The turn, combat and morale mechanics are simpler than what you might find in other miniatures games, since they are aimed at the solo player. While almost any game CAN be solo'ed (I occasionally play ASL solo, after all) as a writer, I propose that a solo-oriented game should be a little simpler than a two player game, since a single person has to keep track of all of it. Few things discourage me as much as playing a few turns of a game and then realizing I completely screwed it up.

Of course simple vs boring is always a conflict. If the game is too simplistic, it is easy to lose interest. 

7 - Solo front and center

As suggested above, this is first and foremost a solo game series. While there are ways to play with a friend, the assumption of the rules is that you are sitting at your table and playing out your adventure.

This means that every game mechanic is written with this in mind, and the solo functions are built into the game. Additionally, the games try to avoid die rolls to determine enemy actions and activities, preferring to rely on guidelines for the "AI", to prevent long series of dice rolls (we're rolling enough dice in the campaign sequence as it is!)

8 - do, fight, find out

While the campaigns are structured differently between each game, they all follow a general gameplay loop that I'd call "Do, fight, find out". You prepare for the battle ahead by carrying out actions, then you fight a table top encounter and finally you determine the outcomes of that, whether it means new items, experience improvements or dead comrades.

This loop is a big part of what sets a war band game apart, but I think the addition of the "Do" step is a big part of what makes this series stand out from others of its kind. 

9 - Campaign length

While Five Klicks and Five Leagues do have "victory" points that can be reached, in the end the campaign length is always assumed to be up to you. A campaign of 4 turns is short, sure, but if you had fun and felt you got what you came for, it's a good campaign. Others will prefer to keep going for 20, 30 or a hundred battles.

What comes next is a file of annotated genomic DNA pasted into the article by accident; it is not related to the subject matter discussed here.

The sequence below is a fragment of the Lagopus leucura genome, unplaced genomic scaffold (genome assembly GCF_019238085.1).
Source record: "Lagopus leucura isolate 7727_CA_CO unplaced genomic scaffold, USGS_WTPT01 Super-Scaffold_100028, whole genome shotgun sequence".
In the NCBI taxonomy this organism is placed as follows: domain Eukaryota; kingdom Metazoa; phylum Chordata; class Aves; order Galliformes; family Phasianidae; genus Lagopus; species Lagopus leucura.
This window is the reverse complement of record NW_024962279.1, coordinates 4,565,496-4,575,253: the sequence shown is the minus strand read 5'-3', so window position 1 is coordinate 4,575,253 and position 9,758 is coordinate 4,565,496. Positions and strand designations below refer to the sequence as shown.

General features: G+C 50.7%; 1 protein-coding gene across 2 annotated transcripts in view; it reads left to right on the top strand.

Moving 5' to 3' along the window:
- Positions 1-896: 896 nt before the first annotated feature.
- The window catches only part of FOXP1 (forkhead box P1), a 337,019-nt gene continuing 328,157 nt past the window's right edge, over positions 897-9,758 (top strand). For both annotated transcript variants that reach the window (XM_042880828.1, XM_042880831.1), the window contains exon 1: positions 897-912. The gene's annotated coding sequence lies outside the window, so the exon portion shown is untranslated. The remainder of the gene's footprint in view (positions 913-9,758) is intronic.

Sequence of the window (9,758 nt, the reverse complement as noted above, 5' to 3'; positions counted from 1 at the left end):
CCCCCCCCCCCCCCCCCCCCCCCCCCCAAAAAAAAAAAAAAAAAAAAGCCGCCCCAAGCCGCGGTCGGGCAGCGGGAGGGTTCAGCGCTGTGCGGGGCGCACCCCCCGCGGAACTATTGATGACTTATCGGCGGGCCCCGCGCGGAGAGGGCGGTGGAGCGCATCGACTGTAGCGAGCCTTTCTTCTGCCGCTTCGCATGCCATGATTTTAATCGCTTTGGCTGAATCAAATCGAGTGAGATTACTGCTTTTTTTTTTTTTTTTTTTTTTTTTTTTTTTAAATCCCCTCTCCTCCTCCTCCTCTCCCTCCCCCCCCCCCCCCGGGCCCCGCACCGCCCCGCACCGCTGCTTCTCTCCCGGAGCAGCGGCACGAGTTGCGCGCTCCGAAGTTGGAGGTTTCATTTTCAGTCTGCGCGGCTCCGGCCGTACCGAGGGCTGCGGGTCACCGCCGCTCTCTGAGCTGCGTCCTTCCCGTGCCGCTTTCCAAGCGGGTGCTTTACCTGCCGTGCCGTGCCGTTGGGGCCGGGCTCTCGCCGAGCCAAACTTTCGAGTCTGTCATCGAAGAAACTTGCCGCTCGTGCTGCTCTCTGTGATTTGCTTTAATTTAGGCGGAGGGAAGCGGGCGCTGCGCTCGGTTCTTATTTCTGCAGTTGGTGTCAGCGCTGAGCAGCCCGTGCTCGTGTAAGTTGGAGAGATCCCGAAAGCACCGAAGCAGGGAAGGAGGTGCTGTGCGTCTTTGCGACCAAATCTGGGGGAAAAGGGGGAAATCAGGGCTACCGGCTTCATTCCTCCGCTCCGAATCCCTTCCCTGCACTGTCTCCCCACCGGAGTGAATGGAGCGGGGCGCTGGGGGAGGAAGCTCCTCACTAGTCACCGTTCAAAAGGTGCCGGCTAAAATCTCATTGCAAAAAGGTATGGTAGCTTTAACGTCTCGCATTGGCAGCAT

As the designer, my assumption is that you will eventually reach a point where your war band cannot be meaningfully challenged by the encounters you are facing. At that stage, you have effectively won the game and it's time to think about retiring the crew and starting over.

In the end however, whatever makes you happy is what you ought to be doing :)

10 - Difficulty

A common question is whether there is a balancing mechanic for the power of your war band vs a given enemy. There is not, and it is intentional that there is not. My intent is that some encounters should always feel easy, while others should be quite scary for the player. Remember, you always have the option of making a fight of it and then retreating before you get over-run.

This is more purely a reflection of how I personally enjoy playing the game. It is not impossible that I will change my mind on this in the future. 

Of course, the games DO include difficulty toggles, whether it is the actual difficulty setting of the campaign, story points, the "stars of the story" options or similar choices. But at least currently, once you take the field, you are at the mercy of what the dice brought up.

* * * * *

And that is that. I hope these 10 points help you understand the game better or even entice you into getting started. Let me know if you have questions.

Sunday, 13 December 2020

Understanding the "5X from Y" series - Part 1

 The past year has seen a big explosion of people coming into the "Nordic Weasel" fold, especially through the "Five X" series (Five Parsecs and Five Leagues especially). More importantly, it is people that don't just buy the book and move on. I see the games regularly recommended on forums, I see photos pop up, I see talk.

That's all good! What is more awe-inspiring to me is that I am beginning to hear from people who are taking their first steps into miniatures gaming, and have chosen my games as the place to start. We all remember our first game and the idea that something I wrote could be that for someone is truly humbling.